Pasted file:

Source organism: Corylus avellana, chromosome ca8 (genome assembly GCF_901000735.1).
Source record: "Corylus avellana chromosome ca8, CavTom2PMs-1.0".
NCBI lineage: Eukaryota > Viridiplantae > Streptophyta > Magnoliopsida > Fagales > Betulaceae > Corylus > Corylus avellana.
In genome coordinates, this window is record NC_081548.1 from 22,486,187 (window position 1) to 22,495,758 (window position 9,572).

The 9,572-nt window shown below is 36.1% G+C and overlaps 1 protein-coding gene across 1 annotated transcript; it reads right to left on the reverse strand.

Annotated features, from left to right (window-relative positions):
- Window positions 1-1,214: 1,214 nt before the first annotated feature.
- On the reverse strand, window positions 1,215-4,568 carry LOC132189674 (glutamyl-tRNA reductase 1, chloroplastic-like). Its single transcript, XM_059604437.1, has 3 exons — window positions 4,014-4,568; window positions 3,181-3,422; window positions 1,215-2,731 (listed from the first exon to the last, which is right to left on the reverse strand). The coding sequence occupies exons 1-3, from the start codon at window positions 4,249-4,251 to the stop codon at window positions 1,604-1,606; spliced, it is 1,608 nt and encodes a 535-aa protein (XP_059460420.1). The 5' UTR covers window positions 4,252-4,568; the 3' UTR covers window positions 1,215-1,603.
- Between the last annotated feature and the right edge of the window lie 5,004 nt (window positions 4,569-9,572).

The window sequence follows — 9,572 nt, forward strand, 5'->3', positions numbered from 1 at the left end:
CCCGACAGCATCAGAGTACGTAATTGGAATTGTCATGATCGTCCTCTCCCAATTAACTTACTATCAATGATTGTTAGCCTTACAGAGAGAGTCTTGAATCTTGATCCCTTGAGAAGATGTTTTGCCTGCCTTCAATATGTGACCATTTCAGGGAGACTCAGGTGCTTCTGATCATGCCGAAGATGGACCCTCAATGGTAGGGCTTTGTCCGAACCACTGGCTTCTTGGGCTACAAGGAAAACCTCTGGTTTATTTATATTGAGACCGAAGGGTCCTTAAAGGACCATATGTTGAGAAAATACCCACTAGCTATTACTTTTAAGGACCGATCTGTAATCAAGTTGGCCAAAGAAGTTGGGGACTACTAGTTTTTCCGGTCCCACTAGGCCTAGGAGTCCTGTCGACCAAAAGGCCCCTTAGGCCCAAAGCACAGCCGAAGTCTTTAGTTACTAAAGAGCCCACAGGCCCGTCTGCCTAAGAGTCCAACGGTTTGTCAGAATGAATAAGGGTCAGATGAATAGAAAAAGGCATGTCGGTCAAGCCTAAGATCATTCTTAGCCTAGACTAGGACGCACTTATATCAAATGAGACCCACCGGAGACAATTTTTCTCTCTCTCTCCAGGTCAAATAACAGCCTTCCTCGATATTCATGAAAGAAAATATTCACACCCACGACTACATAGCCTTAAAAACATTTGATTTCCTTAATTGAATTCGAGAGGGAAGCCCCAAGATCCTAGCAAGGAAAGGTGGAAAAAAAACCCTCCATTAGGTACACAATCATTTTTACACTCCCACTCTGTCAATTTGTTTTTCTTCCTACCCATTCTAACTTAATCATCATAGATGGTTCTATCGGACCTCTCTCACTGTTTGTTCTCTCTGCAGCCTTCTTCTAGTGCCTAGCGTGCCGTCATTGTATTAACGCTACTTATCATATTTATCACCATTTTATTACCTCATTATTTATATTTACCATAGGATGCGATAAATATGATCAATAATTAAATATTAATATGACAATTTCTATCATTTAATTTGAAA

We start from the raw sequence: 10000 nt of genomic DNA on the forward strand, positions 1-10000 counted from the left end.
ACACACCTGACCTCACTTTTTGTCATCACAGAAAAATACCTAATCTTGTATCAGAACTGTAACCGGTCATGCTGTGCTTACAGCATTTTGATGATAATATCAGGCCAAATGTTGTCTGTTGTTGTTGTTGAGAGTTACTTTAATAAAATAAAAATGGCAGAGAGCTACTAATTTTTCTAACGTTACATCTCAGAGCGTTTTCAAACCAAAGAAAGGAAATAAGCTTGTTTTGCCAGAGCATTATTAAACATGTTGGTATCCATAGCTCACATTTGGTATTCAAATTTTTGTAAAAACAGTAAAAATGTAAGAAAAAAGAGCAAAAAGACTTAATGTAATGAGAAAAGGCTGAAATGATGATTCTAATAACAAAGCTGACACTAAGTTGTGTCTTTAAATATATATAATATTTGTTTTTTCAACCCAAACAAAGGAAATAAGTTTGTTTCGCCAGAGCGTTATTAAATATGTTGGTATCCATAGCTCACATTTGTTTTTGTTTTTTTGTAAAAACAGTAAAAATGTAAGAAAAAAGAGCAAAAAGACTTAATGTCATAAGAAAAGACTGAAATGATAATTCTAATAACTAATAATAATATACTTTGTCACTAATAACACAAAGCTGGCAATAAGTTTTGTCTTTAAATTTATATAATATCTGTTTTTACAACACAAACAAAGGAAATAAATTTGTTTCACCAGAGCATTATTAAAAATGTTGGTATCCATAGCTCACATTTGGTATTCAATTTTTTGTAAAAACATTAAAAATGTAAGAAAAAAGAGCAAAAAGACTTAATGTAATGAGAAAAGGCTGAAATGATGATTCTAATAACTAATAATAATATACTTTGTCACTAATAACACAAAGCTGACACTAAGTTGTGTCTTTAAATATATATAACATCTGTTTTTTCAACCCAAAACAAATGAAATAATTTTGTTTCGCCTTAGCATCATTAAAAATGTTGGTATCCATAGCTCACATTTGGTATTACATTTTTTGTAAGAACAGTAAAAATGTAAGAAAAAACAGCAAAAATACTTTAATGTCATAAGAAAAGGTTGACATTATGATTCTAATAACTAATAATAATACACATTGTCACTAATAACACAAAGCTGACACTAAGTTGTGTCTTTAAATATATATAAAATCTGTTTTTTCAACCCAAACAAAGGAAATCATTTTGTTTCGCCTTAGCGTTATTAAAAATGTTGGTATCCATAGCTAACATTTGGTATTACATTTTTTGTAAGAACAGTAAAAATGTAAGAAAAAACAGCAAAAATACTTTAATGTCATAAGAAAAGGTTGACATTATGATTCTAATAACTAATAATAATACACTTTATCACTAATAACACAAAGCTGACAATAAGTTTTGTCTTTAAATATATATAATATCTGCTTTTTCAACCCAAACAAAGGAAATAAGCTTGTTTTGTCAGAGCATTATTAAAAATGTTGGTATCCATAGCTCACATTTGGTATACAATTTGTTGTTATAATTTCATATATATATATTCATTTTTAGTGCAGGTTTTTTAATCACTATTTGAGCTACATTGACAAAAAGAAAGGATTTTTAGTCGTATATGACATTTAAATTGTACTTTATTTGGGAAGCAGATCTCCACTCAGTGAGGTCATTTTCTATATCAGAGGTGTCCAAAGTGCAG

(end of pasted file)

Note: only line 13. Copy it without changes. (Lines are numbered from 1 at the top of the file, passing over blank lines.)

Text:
ACACACCTGACCTCACTTTTTGTCATCACAGAAAAATACCTAATCTTGTATCAGAACTGTAACCGGTCATGCTGTGCTTACAGCATTTTGATGATAATATCAGGCCAAATGTTGTCTGTTGTTGTTGTTGAGAGTTACTTTAATAAAATAAAAATGGCAGAGAGCTACTAATTTTTCTAACGTTACATCTCAGAGCGTTTTCAAACCAAAGAAAGGAAATAAGCTTGTTTTGCCAGAGCATTATTAAACATGTTGGTATCCATAGCTCACATTTGGTATTCAAATTTTTGTAAAAACAGTAAAAATGTAAGAAAAAAGAGCAAAAAGACTTAATGTAATGAGAAAAGGCTGAAATGATGATTCTAATAACAAAGCTGACACTAAGTTGTGTCTTTAAATATATATAATATTTGTTTTTTCAACCCAAACAAAGGAAATAAGTTTGTTTCGCCAGAGCGTTATTAAATATGTTGGTATCCATAGCTCACATTTGTTTTTGTTTTTTTGTAAAAACAGTAAAAATGTAAGAAAAAAGAGCAAAAAGACTTAATGTCATAAGAAAAGACTGAAATGATAATTCTAATAACTAATAATAATATACTTTGTCACTAATAACACAAAGCTGGCAATAAGTTTTGTCTTTAAATTTATATAATATCTGTTTTTACAACACAAACAAAGGAAATAAATTTGTTTCACCAGAGCATTATTAAAAATGTTGGTATCCATAGCTCACATTTGGTATTCAATTTTTTGTAAAAACATTAAAAATGTAAGAAAAAAGAGCAAAAAGACTTAATGTAATGAGAAAAGGCTGAAATGATGATTCTAATAACTAATAATAATATACTTTGTCACTAATAACACAAAGCTGACACTAAGTTGTGTCTTTAAATATATATAACATCTGTTTTTTCAACCCAAAACAAATGAAATAATTTTGTTTCGCCTTAGCATCATTAAAAATGTTGGTATCCATAGCTCACATTTGGTATTACATTTTTTGTAAGAACAGTAAAAATGTAAGAAAAAACAGCAAAAATACTTTAATGTCATAAGAAAAGGTTGACATTATGATTCTAATAACTAATAATAATACACATTGTCACTAATAACACAAAGCTGACACTAAGTTGTGTCTTTAAATATATATAAAATCTGTTTTTTCAACCCAAACAAAGGAAATCATTTTGTTTCGCCTTAGCGTTATTAAAAATGTTGGTATCCATAGCTAACATTTGGTATTACATTTTTTGTAAGAACAGTAAAAATGTAAGAAAAAACAGCAAAAATACTTTAATGTCATAAGAAAAGGTTGACATTATGATTCTAATAACTAATAATAATACACTTTATCACTAATAACACAAAGCTGACAATAAGTTTTGTCTTTAAATATATATAATATCTGCTTTTTCAACCCAAACAAAGGAAATAAGCTTGTTTTGTCAGAGCATTATTAAAAATGTTGGTATCCATAGCTCACATTTGGTATACAATTTGTTGTTATAATTTCATATATATATATTCATTTTTAGTGCAGGTTTTTTAATCACTATTTGAGCTACATTGACAAAAAGAAAGGATTTTTAGTCGTATATGACATTTAAATTGTACTTTATTTGGGAAGCAGATCTCCACTCAGTGAGGTCATTTTCTATATCAGAGGTGTCCAAAGTGCAG